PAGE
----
Answer me when I call to you,
my righteous God.
Give me relief from my distress;
have mercy on me and hear my prayer...
Let the light of your face shine on us...
In peace I will lie down and sleep,
for you alone, LORD,
make me dwell in safety.
Psalm 4:1, 6, 8

In 1967, psychiatrists Thomas Holmes and Richard Rahe conducted a study with over 5,000 patients on the connection between significant life events and illness. The resulting chart – known as the Holmes and Rahe Stress Scale – which contained 43 causes of stress in 1967, was updated to 55 causes in 2006. It appears we are finding more ways of feeling stressed! Not far from the top of the list are finances, work, family, personal concerns, relationships, and death – issues that many people face, regardless of how secure they may appear.

Stress spans the ages too, as this Psalm makes clear. Although the cause in this case is not immediately apparent, David’s prayer has a very human and contemporary feel to it – ‘Give me relief from my distress’. How recently have you prayed that for yourself?

But note how he addresses God – ‘Righteous God’, or ‘God of my right’. Here, as elsewhere in Scripture, God’s righteousness is bound up with his covenant love and faithfulness to his people. It’s because he is the God who does what is right, who makes things right, that we can pray, ‘Give me relief from my distress’. It’s this God alone who can provide the compassion we seek. We pray on the basis that God is a righteous God, and has mercy on his people. Ultimately, we have no other source of hope, no other means of deliverance.

It’s completely of a piece with God’s covenant faithfulness that towards the end of the Psalm, David can use words from the priestly blessing of Numbers 6, to ask God to shine on the people, and expresses the confidence that he will enjoy peace, shalom, the wellbeing that the priestly blessing goes on to pray for. It’s the Lord alone who does this, he says; only the Lord counts.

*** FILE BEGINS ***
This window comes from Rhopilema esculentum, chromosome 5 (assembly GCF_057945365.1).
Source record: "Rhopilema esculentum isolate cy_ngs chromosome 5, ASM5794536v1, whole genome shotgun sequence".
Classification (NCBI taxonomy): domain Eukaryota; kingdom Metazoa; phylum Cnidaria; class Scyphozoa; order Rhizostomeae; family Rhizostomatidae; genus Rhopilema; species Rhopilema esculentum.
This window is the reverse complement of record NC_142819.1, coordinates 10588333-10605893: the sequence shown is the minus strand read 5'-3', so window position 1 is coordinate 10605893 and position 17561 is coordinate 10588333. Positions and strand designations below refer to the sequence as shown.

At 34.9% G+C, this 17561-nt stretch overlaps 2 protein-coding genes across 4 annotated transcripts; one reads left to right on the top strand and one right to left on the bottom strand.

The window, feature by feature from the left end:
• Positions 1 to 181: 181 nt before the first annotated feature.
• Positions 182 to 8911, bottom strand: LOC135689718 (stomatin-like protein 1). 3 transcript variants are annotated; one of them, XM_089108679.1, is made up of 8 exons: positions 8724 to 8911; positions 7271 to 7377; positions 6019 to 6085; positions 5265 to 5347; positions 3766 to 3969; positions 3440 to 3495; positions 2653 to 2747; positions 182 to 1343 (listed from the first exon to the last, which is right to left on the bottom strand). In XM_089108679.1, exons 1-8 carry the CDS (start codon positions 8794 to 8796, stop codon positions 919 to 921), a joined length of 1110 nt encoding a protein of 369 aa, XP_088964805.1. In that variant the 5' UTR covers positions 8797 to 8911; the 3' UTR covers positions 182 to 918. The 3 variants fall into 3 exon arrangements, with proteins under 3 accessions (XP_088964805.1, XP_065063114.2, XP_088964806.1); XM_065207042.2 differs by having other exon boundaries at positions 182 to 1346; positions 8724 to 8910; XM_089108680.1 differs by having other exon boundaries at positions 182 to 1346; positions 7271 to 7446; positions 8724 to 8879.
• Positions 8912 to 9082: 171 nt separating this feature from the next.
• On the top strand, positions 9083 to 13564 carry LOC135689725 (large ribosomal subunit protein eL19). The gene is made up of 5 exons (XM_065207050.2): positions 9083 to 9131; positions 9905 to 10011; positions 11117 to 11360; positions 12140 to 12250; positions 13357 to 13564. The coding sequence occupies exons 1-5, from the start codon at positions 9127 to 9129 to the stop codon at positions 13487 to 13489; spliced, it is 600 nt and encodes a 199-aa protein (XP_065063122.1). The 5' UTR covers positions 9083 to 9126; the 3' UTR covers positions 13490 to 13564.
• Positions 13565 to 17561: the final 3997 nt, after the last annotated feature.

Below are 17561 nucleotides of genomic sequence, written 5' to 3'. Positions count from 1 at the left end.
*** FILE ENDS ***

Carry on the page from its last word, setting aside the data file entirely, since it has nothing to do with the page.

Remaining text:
And so he lies down to sleep. It’s not apparent that the situation has changed by the end of the Psalm, or that the cause of the stress has been removed. But praying it through has somehow put it in perspective. Prayer to the covenant-keeping God has a way of doing that. The Psalms are unrelenting in pointing us back to the one who stands at the heart of our faith – the one who still promises that his peace, which passes all understanding, will guard our hearts and minds in Christ Jesus.

Saturday 3 August 2019

Neil Hudson on How We Get from Sunday Disciples to Whole-Life Disciples

There’s a great interview here with my friend and LICC colleague, Neil Hudson, around the theme of his recently-published book, Scattered and Gathered: Equipping Disciples for the Frontline (London: IVP, 2019). I admit I’m biased, but if I had to sell my shirt to get a copy, I would.

Thursday 1 August 2019

Lausanne Global Analysis 8, 4 (July 2019)

The latest issue of Lausanne Global Analysis, from The Lausanne Movement, is available online from here, including pdf downloads.

In the issue overview, editor David Taylor writes:

‘In this issue, Africa features strongly. We ask how the church can respond adequately to the current wave of terror attacks in Nigeria and elsewhere; and we seek to learn lessons from Uganda on how Christians can help with reintegration of girl child soldiers. We also ask how we can develop new approaches to immigrant-majority world church relations in the West; and we consider how virtual meetings are changing the dynamics of global collaboration among Christians.’